Monday, January 09, 2006

Racism makes my stomach hurt

As soon as Virgil Tibbs was apprehended at the train station for no other reason than that he was a black man, the very pit of my stomach started to hurt. This was just the first of MANY moments that caused this reaction. Having grown up in the 90s, my parents raised me to understand that racism is not to be tolerated. In watching the neverending accounts of Tibbs' encounters with racism, I wanted to jump right inside In The Heat of the Night and smack every single character who showed him any disrespect. Aside from being suspected as the killer for no reason, Tibbs was also expected by his boss to work on the homicide case for free to help the racist community of Sparta, Mississippi. Yet no one wanted him there at all.

Though Tibbs is obviously the protagonist and hero cop of the flick, Chief Gillespie tries at every opportunity to assert his dominance over Tibbs and override suspicions, beliefs, and evidences that Tibbs brings to the murder case. Chief tried to send Tibbs home on 2 different accounts after "finding the killer," with which Chief was never correct. The Chief did however show enormous amounts of growing acceptance to working with a Black man throughout the film, showing what had to be rather liberal elements in the movie for the time period. He beats off the 4 white men trying to kill Tibbs, takes a backseat to the officer in the police car while following Sam's run from the night of the killing, invites him into his home, and even carries his luggage to the train to see him off and wish him well. Don't get me wrong, I was very impressed with these elements and believe that they slowly but surely aided in the acceptance of African Americans in the United States by showing citizens that such behavior is ok.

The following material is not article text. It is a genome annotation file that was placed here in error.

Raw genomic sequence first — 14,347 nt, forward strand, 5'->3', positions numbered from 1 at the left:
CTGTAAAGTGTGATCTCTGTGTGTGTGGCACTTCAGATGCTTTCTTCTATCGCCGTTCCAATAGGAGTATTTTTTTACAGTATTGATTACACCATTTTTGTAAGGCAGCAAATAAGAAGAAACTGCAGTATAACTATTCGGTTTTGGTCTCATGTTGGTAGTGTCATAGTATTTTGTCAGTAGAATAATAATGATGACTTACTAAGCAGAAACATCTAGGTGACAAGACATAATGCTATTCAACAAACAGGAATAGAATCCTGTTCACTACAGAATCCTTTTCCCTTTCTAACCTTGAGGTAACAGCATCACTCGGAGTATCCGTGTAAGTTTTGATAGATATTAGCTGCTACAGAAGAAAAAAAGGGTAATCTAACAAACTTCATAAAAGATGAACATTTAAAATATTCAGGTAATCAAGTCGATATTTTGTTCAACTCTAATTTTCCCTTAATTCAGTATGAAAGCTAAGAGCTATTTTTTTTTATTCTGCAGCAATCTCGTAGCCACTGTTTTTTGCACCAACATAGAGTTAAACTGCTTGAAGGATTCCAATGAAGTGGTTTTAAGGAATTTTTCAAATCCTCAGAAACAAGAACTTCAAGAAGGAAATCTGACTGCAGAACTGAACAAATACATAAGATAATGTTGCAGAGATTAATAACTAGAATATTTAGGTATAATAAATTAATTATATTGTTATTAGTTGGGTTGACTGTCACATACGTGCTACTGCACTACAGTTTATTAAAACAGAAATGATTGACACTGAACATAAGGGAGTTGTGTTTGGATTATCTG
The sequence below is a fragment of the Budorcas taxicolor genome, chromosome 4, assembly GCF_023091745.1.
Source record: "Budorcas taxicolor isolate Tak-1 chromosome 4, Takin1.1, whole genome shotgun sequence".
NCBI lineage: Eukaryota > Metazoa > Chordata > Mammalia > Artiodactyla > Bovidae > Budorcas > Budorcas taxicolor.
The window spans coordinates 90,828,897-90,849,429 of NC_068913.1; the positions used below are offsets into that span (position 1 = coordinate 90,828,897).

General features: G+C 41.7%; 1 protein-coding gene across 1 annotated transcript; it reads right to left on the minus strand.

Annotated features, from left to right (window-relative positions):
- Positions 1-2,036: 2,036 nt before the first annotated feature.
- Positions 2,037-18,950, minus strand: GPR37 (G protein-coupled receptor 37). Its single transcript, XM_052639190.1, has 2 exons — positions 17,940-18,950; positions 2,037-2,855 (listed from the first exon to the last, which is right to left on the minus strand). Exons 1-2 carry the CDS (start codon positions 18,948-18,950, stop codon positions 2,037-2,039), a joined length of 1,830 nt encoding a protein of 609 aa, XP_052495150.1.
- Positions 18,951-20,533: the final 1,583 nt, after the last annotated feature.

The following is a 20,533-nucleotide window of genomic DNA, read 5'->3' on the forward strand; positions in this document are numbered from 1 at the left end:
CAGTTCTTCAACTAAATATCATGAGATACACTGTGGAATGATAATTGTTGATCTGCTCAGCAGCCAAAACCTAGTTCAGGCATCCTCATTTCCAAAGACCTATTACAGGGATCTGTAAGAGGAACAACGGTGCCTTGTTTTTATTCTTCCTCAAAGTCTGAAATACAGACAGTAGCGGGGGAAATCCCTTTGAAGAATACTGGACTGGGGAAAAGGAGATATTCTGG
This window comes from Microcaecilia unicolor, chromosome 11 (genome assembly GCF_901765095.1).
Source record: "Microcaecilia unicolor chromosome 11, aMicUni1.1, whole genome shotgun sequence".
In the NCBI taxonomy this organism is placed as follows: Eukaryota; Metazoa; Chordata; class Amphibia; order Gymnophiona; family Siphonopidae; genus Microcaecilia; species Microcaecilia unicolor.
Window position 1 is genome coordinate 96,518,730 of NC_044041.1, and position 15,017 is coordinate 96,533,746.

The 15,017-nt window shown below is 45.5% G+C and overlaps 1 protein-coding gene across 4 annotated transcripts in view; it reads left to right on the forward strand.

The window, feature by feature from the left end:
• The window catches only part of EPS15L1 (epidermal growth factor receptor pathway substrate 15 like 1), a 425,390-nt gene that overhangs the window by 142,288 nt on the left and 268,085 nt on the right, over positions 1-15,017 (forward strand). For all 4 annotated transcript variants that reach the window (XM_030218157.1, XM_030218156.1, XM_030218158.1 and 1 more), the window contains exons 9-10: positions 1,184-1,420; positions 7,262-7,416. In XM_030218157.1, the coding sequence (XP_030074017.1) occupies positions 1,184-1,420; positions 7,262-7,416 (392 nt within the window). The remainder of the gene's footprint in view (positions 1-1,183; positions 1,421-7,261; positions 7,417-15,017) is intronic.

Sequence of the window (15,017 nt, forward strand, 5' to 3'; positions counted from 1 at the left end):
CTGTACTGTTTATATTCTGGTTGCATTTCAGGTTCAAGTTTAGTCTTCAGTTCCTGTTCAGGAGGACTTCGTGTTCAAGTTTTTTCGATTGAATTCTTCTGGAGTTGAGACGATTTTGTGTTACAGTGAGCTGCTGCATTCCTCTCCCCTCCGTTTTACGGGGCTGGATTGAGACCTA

Yet the racial acknowledgements never end in In The Heat of the Night. Harvey, whom Tibbs is locked up with, remarks in the first several seconds with Tibbs, "What you doin' wearin' white man's clothes?" This shows that, especially for the deep south regions of Mississippi, blacks are not seen wearing suits and ties, but rather only whites are. Tibbs even self stereotypes himself when talking with the black mechanic that he would be staying with by referencing himself as Sparta's "whipping boy." Saying this implies that even though he's not slaving away with manual labor, he is still under the white man's control as they begged him to stay and solve their murder case, yet he is ultimately allowed no liberties. Upon meeting Mr. Endicott and sharing an appreciation for orchids, Endicott suddenly eliminates all elements of respect that were seemingly created and begins comparing all Negroes to Tibbs's favorite orchid by saying that they both need care, feeding, picking, and looking after. The ultimate disgrace in Heat was the angry mob of white men sporting Confederate flags on their cars that were determined to track down Tibbs and kill him if they must. This idea was not far fetched to a single one of them, and on more than one occasion they tried to run him off the road, fight him with heavy metal objects, and pointed guns at him. In my opinion, that only goes to show what a disgrace the Confederate flag and everything it stood for is (nicely said as well Alec).


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